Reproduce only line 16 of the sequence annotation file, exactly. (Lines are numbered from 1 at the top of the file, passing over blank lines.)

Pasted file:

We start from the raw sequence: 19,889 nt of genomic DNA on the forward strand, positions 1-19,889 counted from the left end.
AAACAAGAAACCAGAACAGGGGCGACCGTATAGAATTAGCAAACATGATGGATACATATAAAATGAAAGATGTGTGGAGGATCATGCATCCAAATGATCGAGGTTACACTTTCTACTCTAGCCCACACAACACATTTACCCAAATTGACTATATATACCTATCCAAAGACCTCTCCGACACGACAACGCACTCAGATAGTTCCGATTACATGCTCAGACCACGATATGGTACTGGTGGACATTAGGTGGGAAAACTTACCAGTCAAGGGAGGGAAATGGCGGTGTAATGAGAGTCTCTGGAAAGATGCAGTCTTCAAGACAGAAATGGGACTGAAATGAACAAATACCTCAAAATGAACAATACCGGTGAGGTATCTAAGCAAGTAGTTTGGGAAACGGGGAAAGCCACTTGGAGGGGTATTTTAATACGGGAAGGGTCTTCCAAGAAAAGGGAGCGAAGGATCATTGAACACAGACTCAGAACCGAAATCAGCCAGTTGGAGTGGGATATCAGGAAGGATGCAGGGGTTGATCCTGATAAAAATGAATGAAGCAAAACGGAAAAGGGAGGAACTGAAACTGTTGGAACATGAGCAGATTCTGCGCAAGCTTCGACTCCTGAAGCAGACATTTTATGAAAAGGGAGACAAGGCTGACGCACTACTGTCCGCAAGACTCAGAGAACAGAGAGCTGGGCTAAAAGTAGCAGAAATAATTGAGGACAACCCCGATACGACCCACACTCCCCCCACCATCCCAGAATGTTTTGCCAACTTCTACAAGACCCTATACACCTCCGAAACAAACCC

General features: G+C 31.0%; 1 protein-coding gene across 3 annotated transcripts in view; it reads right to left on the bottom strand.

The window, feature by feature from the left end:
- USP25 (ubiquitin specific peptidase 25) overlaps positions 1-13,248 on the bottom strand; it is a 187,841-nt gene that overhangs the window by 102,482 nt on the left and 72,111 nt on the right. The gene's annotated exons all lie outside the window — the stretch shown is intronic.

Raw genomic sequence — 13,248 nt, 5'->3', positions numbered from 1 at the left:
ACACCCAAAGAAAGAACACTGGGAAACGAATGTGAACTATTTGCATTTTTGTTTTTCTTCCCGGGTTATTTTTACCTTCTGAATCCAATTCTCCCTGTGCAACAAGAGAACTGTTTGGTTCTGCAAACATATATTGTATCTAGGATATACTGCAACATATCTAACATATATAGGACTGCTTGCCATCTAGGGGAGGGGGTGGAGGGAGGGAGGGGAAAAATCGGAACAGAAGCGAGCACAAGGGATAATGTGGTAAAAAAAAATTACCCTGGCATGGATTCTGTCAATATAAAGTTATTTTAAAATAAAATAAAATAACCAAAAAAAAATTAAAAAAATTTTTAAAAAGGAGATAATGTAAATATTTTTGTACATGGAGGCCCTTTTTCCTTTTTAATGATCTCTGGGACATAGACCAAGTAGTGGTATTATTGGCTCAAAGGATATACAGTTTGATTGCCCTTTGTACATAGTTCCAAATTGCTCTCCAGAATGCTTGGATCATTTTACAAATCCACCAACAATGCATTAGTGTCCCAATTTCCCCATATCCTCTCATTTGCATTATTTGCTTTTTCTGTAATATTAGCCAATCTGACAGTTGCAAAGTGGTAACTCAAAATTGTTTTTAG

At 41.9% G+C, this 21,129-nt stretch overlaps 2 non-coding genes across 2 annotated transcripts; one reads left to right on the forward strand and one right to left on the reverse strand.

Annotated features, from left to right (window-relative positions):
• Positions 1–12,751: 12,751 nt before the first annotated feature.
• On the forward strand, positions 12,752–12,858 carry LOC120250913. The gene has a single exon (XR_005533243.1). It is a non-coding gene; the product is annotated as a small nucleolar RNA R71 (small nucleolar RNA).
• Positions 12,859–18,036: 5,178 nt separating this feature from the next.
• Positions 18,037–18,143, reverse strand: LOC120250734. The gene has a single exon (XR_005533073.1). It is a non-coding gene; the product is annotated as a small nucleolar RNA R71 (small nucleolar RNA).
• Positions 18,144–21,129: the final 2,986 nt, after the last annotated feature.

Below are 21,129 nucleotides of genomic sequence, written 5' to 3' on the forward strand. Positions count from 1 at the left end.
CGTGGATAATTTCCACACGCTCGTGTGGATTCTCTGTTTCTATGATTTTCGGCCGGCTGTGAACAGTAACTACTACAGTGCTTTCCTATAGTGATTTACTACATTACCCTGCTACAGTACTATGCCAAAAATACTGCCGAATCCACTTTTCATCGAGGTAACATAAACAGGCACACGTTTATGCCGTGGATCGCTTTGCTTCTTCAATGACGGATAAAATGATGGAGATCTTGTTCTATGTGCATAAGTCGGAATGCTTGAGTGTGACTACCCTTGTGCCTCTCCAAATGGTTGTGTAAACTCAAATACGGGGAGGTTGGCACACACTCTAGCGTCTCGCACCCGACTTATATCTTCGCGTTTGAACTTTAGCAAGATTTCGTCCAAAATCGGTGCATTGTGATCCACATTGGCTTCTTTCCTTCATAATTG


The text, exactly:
CGTGGATAATTTCCACACGCTCGTGTGGATTCTCTGTTTCTATGATTTTCGGCCGGCTGTGAACAGTAACTACTACAGTGCTTTCCTATAGTGATTTACTACATTACCCTGCTACAGTACTATGCCAAAAATACTGCCGAATCCACTTTTCATCGAGGTAACATAAACAGGCACACGTTTATGCCGTGGATCGCTTTGCTTCTTCAATGACGGATAAAATGATGGAGATCTTGTTCTATGTGCATAAGTCGGAATGCTTGAGTGTGACTACCCTTGTGCCTCTCCAAATGGTTGTGTAAACTCAAATACGGGGAGGTTGGCACACACTCTAGCGTCTCGCACCCGACTTATATCTTCGCGTTTGAACTTTAGCAAGATTTCGTCCAAAATCGGTGCATTGTGATCCACATTGGCTTCTTTCCTTCATAATTG